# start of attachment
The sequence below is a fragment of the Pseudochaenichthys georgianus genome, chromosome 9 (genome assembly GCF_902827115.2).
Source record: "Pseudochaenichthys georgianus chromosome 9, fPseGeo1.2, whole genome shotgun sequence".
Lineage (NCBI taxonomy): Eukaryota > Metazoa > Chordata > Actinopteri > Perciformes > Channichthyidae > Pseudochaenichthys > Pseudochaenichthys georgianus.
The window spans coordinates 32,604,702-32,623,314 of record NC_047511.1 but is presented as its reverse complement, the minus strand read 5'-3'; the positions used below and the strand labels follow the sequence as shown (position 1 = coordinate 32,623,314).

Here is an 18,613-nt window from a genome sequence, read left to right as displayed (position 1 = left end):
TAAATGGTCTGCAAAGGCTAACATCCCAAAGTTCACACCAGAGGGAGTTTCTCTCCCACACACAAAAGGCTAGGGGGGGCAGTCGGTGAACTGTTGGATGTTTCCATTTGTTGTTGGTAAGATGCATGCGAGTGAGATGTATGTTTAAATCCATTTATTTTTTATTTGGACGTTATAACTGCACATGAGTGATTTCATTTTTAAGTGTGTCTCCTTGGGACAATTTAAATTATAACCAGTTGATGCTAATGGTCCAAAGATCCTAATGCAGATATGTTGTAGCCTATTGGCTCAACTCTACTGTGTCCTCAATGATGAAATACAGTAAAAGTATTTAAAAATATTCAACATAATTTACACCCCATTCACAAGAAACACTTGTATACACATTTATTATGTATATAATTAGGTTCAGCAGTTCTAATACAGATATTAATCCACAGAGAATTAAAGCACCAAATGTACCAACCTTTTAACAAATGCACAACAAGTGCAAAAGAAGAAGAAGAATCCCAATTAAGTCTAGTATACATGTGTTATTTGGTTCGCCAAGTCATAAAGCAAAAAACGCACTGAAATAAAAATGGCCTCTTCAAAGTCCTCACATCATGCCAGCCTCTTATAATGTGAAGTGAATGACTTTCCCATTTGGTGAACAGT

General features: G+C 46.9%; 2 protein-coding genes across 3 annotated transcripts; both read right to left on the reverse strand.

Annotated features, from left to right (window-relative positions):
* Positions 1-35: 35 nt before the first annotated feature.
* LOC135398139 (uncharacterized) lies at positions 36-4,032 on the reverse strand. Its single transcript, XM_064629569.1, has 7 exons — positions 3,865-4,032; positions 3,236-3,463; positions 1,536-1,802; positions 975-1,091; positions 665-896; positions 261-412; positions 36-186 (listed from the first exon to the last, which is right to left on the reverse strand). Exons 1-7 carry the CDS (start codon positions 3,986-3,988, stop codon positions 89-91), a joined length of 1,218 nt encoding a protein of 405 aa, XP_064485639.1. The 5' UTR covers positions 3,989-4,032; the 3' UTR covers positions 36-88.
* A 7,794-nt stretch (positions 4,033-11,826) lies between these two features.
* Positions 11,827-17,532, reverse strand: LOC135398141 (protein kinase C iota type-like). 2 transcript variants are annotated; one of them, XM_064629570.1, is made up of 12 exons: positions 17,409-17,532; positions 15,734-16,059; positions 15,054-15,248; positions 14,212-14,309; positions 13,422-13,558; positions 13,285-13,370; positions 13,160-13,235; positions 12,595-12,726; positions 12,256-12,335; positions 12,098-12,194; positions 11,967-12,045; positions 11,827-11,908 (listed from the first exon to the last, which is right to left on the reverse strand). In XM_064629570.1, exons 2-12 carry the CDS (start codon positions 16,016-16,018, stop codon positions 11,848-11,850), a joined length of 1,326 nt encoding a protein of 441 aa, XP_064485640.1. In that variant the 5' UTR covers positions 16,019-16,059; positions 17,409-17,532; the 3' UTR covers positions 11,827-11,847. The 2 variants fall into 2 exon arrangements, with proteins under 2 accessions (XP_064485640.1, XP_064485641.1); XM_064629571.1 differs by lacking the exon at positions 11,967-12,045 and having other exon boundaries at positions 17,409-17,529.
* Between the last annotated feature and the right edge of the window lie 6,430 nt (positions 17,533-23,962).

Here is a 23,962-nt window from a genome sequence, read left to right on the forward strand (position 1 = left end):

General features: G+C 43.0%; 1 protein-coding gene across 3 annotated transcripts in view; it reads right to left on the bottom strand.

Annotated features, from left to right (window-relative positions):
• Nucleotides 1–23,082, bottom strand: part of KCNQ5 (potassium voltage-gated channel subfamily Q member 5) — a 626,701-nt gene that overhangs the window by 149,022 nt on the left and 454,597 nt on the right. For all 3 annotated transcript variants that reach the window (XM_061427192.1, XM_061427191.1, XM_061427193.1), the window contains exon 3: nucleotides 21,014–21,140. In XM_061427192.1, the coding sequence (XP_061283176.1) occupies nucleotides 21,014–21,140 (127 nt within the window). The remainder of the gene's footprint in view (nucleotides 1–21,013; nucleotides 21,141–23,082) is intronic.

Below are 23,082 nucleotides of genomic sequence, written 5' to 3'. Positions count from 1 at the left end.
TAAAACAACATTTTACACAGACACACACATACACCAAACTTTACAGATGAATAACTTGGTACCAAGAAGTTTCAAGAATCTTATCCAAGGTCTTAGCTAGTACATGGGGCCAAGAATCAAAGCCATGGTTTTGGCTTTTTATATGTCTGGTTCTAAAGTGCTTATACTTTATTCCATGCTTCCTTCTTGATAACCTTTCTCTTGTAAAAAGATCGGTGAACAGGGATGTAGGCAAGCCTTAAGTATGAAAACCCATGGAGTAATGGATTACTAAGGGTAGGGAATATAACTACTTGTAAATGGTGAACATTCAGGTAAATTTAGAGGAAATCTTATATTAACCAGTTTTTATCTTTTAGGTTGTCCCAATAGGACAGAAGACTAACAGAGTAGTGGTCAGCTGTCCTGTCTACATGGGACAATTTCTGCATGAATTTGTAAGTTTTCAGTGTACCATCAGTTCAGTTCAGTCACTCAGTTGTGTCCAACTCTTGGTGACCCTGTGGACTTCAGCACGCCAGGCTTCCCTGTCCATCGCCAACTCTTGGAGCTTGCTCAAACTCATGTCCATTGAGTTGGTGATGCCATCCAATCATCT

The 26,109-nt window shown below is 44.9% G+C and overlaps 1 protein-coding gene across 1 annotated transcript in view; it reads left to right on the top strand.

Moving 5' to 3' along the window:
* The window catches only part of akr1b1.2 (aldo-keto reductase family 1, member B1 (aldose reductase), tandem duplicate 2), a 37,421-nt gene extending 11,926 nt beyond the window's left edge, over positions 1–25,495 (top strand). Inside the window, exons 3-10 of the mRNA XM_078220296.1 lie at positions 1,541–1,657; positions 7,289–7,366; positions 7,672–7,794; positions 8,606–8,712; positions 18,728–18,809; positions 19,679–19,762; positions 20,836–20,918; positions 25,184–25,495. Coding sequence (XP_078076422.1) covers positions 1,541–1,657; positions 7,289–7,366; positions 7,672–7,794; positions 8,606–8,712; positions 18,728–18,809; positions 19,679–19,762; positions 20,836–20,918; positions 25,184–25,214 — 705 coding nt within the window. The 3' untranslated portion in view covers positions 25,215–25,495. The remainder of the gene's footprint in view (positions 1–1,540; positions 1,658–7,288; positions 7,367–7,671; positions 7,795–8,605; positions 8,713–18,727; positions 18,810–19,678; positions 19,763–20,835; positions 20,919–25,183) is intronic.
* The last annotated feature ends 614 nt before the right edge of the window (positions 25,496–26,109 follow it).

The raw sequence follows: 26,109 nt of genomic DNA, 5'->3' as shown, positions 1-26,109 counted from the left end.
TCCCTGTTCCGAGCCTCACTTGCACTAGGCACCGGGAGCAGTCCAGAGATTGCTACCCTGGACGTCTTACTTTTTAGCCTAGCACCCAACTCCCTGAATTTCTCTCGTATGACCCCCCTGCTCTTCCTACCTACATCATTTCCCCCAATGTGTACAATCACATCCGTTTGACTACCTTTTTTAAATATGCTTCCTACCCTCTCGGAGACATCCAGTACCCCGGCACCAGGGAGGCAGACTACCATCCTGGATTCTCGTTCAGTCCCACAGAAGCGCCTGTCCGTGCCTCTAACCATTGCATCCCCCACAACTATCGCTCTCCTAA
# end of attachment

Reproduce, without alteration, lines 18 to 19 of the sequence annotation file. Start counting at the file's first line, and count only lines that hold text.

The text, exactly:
Below are 23,082 nucleotides of genomic sequence, written 5' to 3'. Positions count from 1 at the left end.
TAAAACAACATTTTACACAGACACACACATACACCAAACTTTACAGATGAATAACTTGGTACCAAGAAGTTTCAAGAATCTTATCCAAGGTCTTAGCTAGTACATGGGGCCAAGAATCAAAGCCATGGTTTTGGCTTTTTATATGTCTGGTTCTAAAGTGCTTATACTTTATTCCATGCTTCCTTCTTGATAACCTTTCTCTTGTAAAAAGATCGGTGAACAGGGATGTAGGCAAGCCTTAAGTATGAAAACCCATGGAGTAATGGATTACTAAGGGTAGGGAATATAACTACTTGTAAATGGTGAACATTCAGGTAAATTTAGAGGAAATCTTATATTAACCAGTTTTTATCTTTTAGGTTGTCCCAATAGGACAGAAGACTAACAGAGTAGTGGTCAGCTGTCCTGTCTACATGGGACAATTTCTGCATGAATTTGTAAGTTTTCAGTGTACCATCAGTTCAGTTCAGTCACTCAGTTGTGTCCAACTCTTGGTGACCCTGTGGACTTCAGCACGCCAGGCTTCCCTGTCCATCGCCAACTCTTGGAGCTTGCTCAAACTCATGTCCATTGAGTTGGTGATGCCATCCAATCATCT